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J Natl Cancer Inst. 2008 Mar 19;100(6):407-20. doi: 10.1093/jnci/djn025. Epub 2008 Mar 11.

Distinct risk factor profiles for human papillomavirus type 16-positive and human papillomavirus type 16-negative head and neck cancers.

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  • 1Division of Viral Oncology, The Johns Hopkins Kimmel Comprehensive Cancer Center, Baltimore, MD 21231, USA. gillima@jhmi.edu

Abstract

BACKGROUND:

High-risk types of human papillomavirus (HPV), including HPV-16, cause a subgroup of head and neck squamous cell carcinomas (HNSCCs). We examined whether the risk factors for HPV-16-positive HNSCCs are similar to those for HPV-16-negative HNSCCs in a hospital-based case-control study.

METHODS:

Case subjects (n = 240) diagnosed with HNSCC at the Johns Hopkins Hospital from 2000 through 2006 were stratified by tumor HPV-16 status as determined by in situ hybridization. Two control subjects (n = 322) without cancer were individually matched by age and sex to each HPV-16-positive and HPV-16-negative case subject. Data on risk behaviors were obtained by use of audio computer-assisted self-interview technology. Multivariable conditional logistic regression models were used to estimate the odds ratios (ORs) for HPV-16-positive HNSCC and HPV-16-negative HNSCC associated with risk factors. All statistical tests were two-sided.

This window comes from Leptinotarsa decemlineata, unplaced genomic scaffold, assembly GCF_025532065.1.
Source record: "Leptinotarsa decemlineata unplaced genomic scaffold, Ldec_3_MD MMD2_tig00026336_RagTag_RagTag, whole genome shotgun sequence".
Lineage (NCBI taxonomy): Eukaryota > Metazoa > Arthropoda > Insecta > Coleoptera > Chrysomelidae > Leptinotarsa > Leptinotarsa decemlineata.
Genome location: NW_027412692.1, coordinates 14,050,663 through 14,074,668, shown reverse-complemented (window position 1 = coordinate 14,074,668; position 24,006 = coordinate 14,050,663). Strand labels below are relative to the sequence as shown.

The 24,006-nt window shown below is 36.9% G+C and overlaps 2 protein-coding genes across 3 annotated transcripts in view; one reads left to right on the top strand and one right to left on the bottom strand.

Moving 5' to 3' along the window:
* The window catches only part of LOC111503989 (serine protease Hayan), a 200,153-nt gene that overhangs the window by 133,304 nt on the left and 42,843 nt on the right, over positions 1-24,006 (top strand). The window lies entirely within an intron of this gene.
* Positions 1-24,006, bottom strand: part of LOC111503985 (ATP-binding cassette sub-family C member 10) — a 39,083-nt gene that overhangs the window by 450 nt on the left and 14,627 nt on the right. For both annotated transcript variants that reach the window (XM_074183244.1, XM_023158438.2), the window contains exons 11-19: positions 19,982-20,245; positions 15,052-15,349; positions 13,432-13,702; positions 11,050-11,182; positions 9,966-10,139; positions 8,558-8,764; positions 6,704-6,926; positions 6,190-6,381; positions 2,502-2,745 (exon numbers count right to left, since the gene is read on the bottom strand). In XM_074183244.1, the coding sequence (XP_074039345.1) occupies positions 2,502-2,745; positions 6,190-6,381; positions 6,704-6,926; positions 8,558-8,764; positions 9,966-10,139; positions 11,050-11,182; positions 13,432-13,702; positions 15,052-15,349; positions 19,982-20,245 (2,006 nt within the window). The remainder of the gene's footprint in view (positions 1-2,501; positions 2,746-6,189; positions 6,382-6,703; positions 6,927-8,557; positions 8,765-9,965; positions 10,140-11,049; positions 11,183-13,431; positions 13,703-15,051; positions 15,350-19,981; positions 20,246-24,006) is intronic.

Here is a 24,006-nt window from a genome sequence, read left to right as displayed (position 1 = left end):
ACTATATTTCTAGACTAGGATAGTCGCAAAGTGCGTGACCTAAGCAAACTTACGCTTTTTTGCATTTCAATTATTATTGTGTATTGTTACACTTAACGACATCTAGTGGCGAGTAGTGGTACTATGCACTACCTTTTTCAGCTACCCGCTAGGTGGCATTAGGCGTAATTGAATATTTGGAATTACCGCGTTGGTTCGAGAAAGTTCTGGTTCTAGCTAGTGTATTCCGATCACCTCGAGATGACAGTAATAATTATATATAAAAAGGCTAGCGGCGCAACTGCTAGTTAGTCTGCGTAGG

RESULTS:

HPV-16 was detected in 92 of 240 case subjects. HPV-16-positive HNSCC was independently associated with several measures of sexual behavior and exposure to marijuana but not with cumulative measures of tobacco smoking, alcohol drinking, or poor oral hygiene. Associations increased in strength with increasing number of oral sex partners (P(trend) = .01) and with increasing intensity (joints per month, P(trend) = .007), duration (in years, P(trend) = .01), and cumulative joint-years (P(trend) = .003) of marijuana use. By contrast, HPV-16-negative HNSCC was associated with measures of tobacco smoking, alcohol drinking, and poor oral hygiene but not with any measure of sexual behavior or marijuana use. Associations increased in strength with increasing intensity (cigarettes per day), duration, and cumulative pack-years of tobacco smoking (for all, P(trend) < .001), increasing years of heavy alcohol drinking (> or = 15 years of 14 drinks per week; P(trend) = .03), and increasing number of lost teeth (P(trend) = .001). Compared with subjects who neither smoked tobacco nor drank alcohol, those with heavy use of tobacco (> or = 20 pack-years) and alcohol had an increased risk of HPV-16-negative HNSCC (OR = 4.8, 95% confidence interval [CI] = 1.8 to 12) but not of HPV-16-positive HNSCC (OR = 0.67, 95% CI = 0.29 to 1.9).

CONCLUSIONS:

HPV-16-positive HNSCCs and HPV-16-negative HNSCCs have different risk factor profiles, indicating that they should be considered to be distinct cancers.

PMID:
18334711
[PubMed - indexed for MEDLINE]
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